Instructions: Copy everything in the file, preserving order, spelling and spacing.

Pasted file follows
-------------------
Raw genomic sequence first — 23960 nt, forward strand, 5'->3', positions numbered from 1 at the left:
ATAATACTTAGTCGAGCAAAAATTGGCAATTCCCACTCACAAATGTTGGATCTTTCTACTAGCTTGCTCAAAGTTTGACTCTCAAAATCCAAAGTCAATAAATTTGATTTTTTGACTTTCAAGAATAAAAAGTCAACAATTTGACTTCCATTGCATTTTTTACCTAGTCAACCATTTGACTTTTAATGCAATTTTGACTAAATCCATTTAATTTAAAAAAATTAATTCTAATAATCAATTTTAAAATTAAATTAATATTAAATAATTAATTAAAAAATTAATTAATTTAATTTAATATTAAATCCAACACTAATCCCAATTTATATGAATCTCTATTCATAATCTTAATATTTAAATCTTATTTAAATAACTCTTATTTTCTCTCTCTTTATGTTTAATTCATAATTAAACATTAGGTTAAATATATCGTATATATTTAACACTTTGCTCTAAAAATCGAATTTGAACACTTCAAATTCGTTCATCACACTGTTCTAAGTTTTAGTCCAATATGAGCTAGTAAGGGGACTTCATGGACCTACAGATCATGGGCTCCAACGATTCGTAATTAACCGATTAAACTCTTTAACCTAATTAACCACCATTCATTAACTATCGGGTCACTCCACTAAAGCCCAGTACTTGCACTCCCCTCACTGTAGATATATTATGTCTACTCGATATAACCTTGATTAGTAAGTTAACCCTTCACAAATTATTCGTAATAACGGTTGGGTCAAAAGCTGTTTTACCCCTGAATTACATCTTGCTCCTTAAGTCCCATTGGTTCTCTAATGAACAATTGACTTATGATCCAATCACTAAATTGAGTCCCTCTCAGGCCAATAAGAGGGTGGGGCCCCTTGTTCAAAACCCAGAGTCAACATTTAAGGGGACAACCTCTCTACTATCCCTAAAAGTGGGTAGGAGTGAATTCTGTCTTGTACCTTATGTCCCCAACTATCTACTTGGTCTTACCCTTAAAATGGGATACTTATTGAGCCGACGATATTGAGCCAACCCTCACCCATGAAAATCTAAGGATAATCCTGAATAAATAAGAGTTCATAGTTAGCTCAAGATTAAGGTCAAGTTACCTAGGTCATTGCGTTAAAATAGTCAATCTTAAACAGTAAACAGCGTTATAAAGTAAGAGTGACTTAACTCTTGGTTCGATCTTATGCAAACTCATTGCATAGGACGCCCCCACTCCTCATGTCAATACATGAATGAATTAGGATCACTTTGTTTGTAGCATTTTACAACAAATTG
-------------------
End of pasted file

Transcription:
Raw genomic sequence first — 23960 nt, forward strand, 5'->3', positions numbered from 1 at the left:
ATAATACTTAGTCGAGCAAAAATTGGCAATTCCCACTCACAAATGTTGGATCTTTCTACTAGCTTGCTCAAAGTTTGACTCTCAAAATCCAAAGTCAATAAATTTGATTTTTTGACTTTCAAGAATAAAAAGTCAACAATTTGACTTCCATTGCATTTTTTACCTAGTCAACCATTTGACTTTTAATGCAATTTTGACTAAATCCATTTAATTTAAAAAAATTAATTCTAATAATCAATTTTAAAATTAAATTAATATTAAATAATTAATTAAAAAATTAATTAATTTAATTTAATATTAAATCCAACACTAATCCCAATTTATATGAATCTCTATTCATAATCTTAATATTTAAATCTTATTTAAATAACTCTTATTTTCTCTCTCTTTATGTTTAATTCATAATTAAACATTAGGTTAAATATATCGTATATATTTAACACTTTGCTCTAAAAATCGAATTTGAACACTTCAAATTCGTTCATCACACTGTTCTAAGTTTTAGTCCAATATGAGCTAGTAAGGGGACTTCATGGACCTACAGATCATGGGCTCCAACGATTCGTAATTAACCGATTAAACTCTTTAACCTAATTAACCACCATTCATTAACTATCGGGTCACTCCACTAAAGCCCAGTACTTGCACTCCCCTCACTGTAGATATATTATGTCTACTCGATATAACCTTGATTAGTAAGTTAACCCTTCACAAATTATTCGTAATAACGGTTGGGTCAAAAGCTGTTTTACCCCTGAATTACATCTTGCTCCTTAAGTCCCATTGGTTCTCTAATGAACAATTGACTTATGATCCAATCACTAAATTGAGTCCCTCTCAGGCCAATAAGAGGGTGGGGCCCCTTGTTCAAAACCCAGAGTCAACATTTAAGGGGACAACCTCTCTACTATCCCTAAAAGTGGGTAGGAGTGAATTCTGTCTTGTACCTTATGTCCCCAACTATCTACTTGGTCTTACCCTTAAAATGGGATACTTATTGAGCCGACGATATTGAGCCAACCCTCACCCATGAAAATCTAAGGATAATCCTGAATAAATAAGAGTTCATAGTTAGCTCAAGATTAAGGTCAAGTTACCTAGGTCATTGCGTTAAAATAGTCAATCTTAAACAGTAAACAGCGTTATAAAGTAAGAGTGACTTAACTCTTGGTTCGATCTTATGCAAACTCATTGCATAGGACGCCCCCACTCCTCATGTCAATACATGAATGAATTAGGATCACTTTGTTTGTAGCATTTTACAACAAATTG